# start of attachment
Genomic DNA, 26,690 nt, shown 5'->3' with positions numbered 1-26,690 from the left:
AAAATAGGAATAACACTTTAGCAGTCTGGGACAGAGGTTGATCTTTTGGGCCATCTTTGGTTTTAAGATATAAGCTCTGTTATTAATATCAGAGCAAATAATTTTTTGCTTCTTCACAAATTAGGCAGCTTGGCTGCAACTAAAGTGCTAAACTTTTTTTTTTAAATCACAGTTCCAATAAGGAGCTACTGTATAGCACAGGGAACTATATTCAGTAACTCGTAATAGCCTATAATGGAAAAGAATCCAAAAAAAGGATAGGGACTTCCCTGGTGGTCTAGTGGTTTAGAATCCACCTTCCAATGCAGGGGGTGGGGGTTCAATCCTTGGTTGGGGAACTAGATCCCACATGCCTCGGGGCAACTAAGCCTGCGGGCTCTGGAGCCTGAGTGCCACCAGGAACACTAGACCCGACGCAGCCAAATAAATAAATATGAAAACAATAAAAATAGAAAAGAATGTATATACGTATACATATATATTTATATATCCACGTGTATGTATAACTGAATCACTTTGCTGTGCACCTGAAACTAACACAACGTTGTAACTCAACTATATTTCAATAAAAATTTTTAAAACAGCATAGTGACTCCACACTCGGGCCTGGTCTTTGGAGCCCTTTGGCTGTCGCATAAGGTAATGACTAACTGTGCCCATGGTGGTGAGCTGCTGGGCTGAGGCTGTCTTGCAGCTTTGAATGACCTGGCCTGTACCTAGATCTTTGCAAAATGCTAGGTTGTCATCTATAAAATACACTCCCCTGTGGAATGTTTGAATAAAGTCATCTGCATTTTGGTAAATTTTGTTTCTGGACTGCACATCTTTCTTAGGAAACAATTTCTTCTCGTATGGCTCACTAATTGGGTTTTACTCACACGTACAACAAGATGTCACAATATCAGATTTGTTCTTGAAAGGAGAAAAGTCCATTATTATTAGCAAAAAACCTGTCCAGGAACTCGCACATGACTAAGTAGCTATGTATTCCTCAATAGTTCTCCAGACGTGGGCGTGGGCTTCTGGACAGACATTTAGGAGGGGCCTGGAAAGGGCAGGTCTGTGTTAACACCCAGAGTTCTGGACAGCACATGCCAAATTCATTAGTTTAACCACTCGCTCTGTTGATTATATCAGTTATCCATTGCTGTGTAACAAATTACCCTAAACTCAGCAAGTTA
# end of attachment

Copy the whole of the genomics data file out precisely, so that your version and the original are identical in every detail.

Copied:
Genomic DNA, 26,690 nt, shown 5'->3' with positions numbered 1-26,690 from the left:
AAAATAGGAATAACACTTTAGCAGTCTGGGACAGAGGTTGATCTTTTGGGCCATCTTTGGTTTTAAGATATAAGCTCTGTTATTAATATCAGAGCAAATAATTTTTTGCTTCTTCACAAATTAGGCAGCTTGGCTGCAACTAAAGTGCTAAACTTTTTTTTTTAAATCACAGTTCCAATAAGGAGCTACTGTATAGCACAGGGAACTATATTCAGTAACTCGTAATAGCCTATAATGGAAAAGAATCCAAAAAAAGGATAGGGACTTCCCTGGTGGTCTAGTGGTTTAGAATCCACCTTCCAATGCAGGGGGTGGGGGTTCAATCCTTGGTTGGGGAACTAGATCCCACATGCCTCGGGGCAACTAAGCCTGCGGGCTCTGGAGCCTGAGTGCCACCAGGAACACTAGACCCGACGCAGCCAAATAAATAAATATGAAAACAATAAAAATAGAAAAGAATGTATATACGTATACATATATATTTATATATCCACGTGTATGTATAACTGAATCACTTTGCTGTGCACCTGAAACTAACACAACGTTGTAACTCAACTATATTTCAATAAAAATTTTTAAAACAGCATAGTGACTCCACACTCGGGCCTGGTCTTTGGAGCCCTTTGGCTGTCGCATAAGGTAATGACTAACTGTGCCCATGGTGGTGAGCTGCTGGGCTGAGGCTGTCTTGCAGCTTTGAATGACCTGGCCTGTACCTAGATCTTTGCAAAATGCTAGGTTGTCATCTATAAAATACACTCCCCTGTGGAATGTTTGAATAAAGTCATCTGCATTTTGGTAAATTTTGTTTCTGGACTGCACATCTTTCTTAGGAAACAATTTCTTCTCGTATGGCTCACTAATTGGGTTTTACTCACACGTACAACAAGATGTCACAATATCAGATTTGTTCTTGAAAGGAGAAAAGTCCATTATTATTAGCAAAAAACCTGTCCAGGAACTCGCACATGACTAAGTAGCTATGTATTCCTCAATAGTTCTCCAGACGTGGGCGTGGGCTTCTGGACAGACATTTAGGAGGGGCCTGGAAAGGGCAGGTCTGTGTTAACACCCAGAGTTCTGGACAGCACATGCCAAATTCATTAGTTTAACCACTCGCTCTGTTGATTATATCAGTTATCCATTGCTGTGTAACAAATTACCCTAAACTCAGCAAGTTA